Liverpool finally stepped up their game a notch while Arsenal has now lost two in a row. The Daily Mail: “If you leave out your best player and top scorer, the one whose contract runs out in 16 months and who has the biggest clubs in Europe wooing him, then generally you have to be right; even if you do have 20 years of credit on which to fall back.
Arsene Wenger’s decision to start without Alexis Sanchez looked bizarre even before kick-off. Ten minutes into this game it looked utterly incomprehensible.
Arsenal were as lame and lax as they can be at their worst and they have recently tested the low-water mark of those kind of performances. Without Mesut Ozil as well, as a potential vision of a future Arsenal it was decidedly disconcerting.
And once Sanchez did come on at half-time and Arsenal improved immeasurably, Wenger’s selection just looked ever-more perplexing. Not only will it have angered Sanchez, who looked like a schoolboy in detention on the bench, but it damaged the team and the fight for the top four, perhaps decisively.
For Liverpool’s win took them back into the Champions League positions and above Arsenal. Wenger has been in worse positions and recovered and has a game in hand.
But still, you fear for the reception this team might receive if they repeat this first-half performance against Bayern Munich on Tuesday night. That might be enough to convince Wenger his time is up.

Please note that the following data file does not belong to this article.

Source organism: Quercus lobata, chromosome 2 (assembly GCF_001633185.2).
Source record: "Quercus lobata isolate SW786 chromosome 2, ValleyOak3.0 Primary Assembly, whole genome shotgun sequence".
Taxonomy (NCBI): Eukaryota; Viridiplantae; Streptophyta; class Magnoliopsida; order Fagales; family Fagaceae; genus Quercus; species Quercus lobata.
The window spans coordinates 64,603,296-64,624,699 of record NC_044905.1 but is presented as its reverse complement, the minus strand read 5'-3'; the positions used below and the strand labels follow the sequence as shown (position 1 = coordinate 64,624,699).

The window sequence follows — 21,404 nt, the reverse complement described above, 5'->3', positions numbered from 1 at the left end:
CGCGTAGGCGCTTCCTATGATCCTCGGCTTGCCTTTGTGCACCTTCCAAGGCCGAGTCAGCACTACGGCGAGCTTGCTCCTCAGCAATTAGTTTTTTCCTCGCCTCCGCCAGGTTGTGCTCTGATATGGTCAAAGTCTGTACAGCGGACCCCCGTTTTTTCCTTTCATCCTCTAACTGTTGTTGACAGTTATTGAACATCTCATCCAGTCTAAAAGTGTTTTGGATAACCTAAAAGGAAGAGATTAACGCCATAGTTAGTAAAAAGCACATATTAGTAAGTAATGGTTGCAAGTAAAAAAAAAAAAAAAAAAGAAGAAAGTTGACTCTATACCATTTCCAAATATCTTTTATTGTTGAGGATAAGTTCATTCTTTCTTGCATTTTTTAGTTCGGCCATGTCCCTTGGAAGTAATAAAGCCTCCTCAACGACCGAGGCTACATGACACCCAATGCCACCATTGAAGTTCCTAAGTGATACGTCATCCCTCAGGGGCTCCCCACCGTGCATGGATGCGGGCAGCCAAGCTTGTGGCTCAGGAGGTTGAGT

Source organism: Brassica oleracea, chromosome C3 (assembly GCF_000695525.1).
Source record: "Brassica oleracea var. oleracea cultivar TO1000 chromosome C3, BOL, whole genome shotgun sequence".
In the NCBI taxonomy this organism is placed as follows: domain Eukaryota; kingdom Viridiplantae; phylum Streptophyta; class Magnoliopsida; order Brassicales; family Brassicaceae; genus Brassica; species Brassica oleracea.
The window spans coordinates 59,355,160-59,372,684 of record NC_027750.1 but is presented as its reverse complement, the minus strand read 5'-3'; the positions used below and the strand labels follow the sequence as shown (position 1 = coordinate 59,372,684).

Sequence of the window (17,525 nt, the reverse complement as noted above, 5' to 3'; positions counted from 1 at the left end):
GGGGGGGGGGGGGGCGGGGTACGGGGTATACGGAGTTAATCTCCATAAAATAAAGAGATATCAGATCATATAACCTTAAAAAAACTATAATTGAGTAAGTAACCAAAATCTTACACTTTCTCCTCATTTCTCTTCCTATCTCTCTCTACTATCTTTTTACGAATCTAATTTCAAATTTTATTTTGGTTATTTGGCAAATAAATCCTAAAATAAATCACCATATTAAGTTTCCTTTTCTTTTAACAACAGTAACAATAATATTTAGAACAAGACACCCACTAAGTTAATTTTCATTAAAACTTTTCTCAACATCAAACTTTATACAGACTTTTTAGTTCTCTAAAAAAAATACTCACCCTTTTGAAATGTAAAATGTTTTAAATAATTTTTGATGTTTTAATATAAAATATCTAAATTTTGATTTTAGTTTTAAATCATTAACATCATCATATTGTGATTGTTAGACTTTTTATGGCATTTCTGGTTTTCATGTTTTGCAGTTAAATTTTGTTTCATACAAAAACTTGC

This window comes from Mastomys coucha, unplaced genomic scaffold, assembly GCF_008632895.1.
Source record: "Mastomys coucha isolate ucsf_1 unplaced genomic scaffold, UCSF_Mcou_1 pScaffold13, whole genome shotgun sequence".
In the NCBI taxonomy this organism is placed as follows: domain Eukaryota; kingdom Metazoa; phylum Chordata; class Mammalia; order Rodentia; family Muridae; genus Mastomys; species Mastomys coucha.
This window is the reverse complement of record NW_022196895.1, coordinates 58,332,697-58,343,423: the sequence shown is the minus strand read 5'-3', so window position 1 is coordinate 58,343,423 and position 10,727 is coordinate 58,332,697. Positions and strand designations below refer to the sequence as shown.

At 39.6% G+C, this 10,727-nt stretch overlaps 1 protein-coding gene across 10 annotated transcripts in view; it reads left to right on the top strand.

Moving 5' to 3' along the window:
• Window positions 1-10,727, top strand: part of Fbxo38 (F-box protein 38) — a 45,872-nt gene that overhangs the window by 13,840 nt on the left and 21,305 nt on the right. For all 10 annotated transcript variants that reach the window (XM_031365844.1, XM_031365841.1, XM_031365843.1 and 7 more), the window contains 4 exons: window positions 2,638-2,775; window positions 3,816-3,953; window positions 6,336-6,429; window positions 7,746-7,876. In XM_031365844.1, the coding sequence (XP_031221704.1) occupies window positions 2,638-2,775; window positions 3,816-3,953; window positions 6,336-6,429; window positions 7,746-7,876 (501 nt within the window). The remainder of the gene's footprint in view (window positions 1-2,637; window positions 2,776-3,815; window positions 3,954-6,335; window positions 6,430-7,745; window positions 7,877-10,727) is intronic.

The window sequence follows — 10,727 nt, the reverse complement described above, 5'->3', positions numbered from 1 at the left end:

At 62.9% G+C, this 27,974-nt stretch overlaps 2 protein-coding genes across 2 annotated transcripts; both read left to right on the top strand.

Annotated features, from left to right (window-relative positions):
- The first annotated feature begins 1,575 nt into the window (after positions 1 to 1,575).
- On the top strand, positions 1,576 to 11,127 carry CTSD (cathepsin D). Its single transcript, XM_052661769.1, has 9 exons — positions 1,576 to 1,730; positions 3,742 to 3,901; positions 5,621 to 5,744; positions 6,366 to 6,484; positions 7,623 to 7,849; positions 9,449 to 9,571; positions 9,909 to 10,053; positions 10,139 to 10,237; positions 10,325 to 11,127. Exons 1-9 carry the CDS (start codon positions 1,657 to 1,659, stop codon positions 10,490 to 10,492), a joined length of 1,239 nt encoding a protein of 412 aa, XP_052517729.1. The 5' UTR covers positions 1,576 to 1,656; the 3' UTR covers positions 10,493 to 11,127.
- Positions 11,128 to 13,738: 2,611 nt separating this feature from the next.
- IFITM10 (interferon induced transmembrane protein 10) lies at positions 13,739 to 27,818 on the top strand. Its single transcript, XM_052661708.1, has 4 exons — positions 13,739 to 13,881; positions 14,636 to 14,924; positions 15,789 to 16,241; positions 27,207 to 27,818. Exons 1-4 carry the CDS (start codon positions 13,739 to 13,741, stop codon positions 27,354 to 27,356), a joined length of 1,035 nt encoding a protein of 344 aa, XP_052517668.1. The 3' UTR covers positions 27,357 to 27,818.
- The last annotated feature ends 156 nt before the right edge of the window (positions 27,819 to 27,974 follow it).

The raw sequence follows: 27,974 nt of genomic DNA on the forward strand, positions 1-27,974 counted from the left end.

Impatience is turning into hostility among some Arsenal fans. And even though the team were much improved in the second half and at times looked like grabbing an unlikely point, ultimately they were well beaten.
Wenger knew what was coming. ‘I have no special regrets,’ he said. ‘The only regret is to have lost the game. The thinking was that we had to go more direct. We wanted to play two players who are strong in the air because we decided to go more direct.
‘After that, to bring Alexis on in the second half. Everybody will come to the same conclusion but I’m strong enough and lucid enough to analyse the impact. I don’t deny he is a great player. A decision like that is not easy to make but you always have to stand up.’
Wenger essentially argued that it was a poor collective performance which undid them in the first half and a good collective performance which lifted them in the second. But that ignores the catalyst effect Sanchez has on all around him: Danny Welbeck came alive; Alex Iwobi seemed a yard quicker; Olivier Giroud a yard taller.
For Jurgen Klopp, different challenges are to be confronted. Liverpool, lambs at Leciester, were yet again lions against major opposition at Anfield, which is no way to earn credentials as a proper team, though habit appears to be deeply ingrained into their psyche.
‘I don’t like the fact that inconsistency is part of the deal in development,’ said Klopp. ‘But usually you lose against the big teams. Obviously we have chosen another way. But it’s still part of the deal. We had a really hard week. Directly after the Leicester game I found a few words and I was not asking for friendship.